Sarah Lowes and Miss Clara, The Snow Queen

Barefoot Books, 2014, ISBN 978-1846869631

This is an extremely attractive adaptation of a Hans Christian Andersen fairy tale, an allegorical story of the triumph of good over evil.

A magician has made a mirror that makes everything look ugly and bad. The Snow Queen rejoices when it shatters into millions of pieces, knowing its malign influence will spread far and wide. Splinters of glass enter people’s hearts and eyes, and they lose all sense of beauty and hope. This is what happens to Kay. The Snow Queen captures and imprisons him. His close friend Gerda goes in search of him, meeting all sorts of perils on the way, but getting help from kind strangers, both animals and humans. Her goodness eventually melts the glass in Kay’s eye and heart, and destroys the Snow Queen. Kay and Gerda return to their childhood homes, discovering that they have been away for years, and are now grown up. ‘A beautiful spring world was waiting for them.’

Lowes has made some changes to the Andersen tale. In particular, she has removed all the biblical and Christian references, for example Andersen’s ending, in which Gerda’s grandmother quotes from the New Testament: ‘Assuredly, I say to you, unless you are converted and become as little children, you will by no means enter the Kingdom of Heaven.’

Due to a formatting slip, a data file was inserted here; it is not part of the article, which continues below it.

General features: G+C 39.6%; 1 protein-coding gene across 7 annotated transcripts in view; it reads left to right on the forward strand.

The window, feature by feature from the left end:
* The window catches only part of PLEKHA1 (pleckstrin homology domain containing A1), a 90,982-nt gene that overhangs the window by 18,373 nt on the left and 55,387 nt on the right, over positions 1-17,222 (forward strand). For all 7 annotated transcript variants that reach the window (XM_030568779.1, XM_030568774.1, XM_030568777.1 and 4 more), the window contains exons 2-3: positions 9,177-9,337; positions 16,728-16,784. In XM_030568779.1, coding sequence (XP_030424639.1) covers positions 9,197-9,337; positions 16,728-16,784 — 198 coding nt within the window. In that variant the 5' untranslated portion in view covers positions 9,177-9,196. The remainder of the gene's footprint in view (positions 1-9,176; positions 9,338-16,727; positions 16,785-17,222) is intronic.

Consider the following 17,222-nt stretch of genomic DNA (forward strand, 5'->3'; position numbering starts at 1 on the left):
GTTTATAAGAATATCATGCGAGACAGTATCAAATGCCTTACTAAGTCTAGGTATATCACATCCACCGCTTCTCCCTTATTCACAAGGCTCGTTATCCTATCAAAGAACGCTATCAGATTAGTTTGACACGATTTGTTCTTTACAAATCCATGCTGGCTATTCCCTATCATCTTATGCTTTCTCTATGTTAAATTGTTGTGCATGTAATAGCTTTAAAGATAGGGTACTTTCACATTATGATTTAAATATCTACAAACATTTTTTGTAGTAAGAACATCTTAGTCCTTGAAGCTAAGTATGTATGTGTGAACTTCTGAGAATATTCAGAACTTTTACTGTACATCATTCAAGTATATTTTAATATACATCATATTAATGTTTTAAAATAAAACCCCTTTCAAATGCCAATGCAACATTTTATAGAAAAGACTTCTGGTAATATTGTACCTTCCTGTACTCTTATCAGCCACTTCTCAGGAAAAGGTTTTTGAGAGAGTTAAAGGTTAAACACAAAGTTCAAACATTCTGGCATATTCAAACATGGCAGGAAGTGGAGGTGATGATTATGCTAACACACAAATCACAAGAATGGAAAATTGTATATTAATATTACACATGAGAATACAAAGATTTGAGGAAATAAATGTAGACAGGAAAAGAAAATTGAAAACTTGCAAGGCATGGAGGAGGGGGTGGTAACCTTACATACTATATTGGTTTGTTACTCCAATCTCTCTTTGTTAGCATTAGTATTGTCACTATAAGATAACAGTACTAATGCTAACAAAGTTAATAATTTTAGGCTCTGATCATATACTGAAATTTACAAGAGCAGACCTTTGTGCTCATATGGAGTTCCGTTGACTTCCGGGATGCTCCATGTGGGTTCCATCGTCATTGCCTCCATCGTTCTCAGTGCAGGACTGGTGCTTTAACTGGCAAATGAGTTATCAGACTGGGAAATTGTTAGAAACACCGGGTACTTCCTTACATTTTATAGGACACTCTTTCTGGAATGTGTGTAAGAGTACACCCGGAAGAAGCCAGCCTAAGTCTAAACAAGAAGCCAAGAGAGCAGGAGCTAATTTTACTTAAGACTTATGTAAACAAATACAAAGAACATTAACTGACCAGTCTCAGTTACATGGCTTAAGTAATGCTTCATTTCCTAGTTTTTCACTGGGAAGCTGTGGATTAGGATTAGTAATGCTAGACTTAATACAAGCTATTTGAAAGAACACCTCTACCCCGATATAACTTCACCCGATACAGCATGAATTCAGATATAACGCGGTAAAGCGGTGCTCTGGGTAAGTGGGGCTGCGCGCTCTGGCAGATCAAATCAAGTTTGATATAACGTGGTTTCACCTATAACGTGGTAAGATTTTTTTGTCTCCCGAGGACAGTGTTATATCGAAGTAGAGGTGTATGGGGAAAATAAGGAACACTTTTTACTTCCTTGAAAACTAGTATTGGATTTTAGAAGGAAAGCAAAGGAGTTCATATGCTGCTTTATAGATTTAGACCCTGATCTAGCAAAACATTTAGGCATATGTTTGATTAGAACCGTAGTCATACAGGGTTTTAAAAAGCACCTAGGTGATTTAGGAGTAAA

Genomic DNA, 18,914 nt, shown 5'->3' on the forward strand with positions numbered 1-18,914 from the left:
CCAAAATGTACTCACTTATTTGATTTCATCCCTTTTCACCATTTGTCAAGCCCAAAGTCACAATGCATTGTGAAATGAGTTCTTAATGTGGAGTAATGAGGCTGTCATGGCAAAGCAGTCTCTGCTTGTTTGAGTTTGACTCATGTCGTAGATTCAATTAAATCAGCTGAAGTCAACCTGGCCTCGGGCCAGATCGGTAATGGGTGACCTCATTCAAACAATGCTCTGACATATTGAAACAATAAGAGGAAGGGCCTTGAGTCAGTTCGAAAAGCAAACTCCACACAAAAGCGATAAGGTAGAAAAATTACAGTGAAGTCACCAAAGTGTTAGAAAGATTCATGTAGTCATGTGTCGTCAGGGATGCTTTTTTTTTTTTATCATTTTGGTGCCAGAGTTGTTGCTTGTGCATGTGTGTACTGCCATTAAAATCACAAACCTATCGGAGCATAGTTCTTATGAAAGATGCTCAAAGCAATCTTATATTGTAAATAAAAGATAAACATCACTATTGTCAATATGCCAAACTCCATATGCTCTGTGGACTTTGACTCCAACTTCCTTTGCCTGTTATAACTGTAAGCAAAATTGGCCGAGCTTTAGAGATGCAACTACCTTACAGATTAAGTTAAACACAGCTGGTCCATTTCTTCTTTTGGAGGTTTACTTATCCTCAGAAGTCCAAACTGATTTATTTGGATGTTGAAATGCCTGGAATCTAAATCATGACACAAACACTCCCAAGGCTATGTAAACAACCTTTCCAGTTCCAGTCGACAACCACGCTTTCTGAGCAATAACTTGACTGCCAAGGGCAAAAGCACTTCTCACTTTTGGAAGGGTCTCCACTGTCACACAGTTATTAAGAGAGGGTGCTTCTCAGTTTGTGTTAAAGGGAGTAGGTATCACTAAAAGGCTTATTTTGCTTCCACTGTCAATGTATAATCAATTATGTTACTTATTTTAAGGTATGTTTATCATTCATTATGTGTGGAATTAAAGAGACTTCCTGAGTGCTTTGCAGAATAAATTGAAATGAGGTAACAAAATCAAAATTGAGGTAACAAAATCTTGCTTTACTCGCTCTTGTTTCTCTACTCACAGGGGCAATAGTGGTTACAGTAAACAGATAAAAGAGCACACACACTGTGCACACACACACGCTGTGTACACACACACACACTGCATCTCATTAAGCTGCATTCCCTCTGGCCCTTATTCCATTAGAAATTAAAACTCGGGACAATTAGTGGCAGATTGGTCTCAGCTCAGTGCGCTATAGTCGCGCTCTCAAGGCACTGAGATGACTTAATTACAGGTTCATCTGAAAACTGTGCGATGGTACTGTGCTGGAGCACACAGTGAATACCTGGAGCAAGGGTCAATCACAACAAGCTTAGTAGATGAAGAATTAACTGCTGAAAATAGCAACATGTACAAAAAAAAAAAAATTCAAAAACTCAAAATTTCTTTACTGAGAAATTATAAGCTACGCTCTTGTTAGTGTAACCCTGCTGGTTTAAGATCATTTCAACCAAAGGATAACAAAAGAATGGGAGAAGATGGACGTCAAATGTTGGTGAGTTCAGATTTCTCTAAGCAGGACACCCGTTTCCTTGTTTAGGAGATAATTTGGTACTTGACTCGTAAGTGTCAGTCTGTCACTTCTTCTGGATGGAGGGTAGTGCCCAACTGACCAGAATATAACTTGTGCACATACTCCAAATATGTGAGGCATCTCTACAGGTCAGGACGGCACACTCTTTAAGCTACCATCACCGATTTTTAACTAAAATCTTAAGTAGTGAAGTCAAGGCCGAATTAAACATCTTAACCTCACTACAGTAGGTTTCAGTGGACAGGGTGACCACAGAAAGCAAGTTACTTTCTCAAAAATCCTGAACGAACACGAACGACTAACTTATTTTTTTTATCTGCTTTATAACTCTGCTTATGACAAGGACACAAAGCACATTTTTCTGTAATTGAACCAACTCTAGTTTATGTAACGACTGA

Barefoot Books pride themselves on the aesthetic quality of their publications. The typography and artwork here are stunning: Miss Clara’s illustrations are extraordinary. Lowes’ use of language is also lovely. The book will suit confident readers of seven and over, and makes a great read-aloud.

The hardback edition has the bonus of a CD.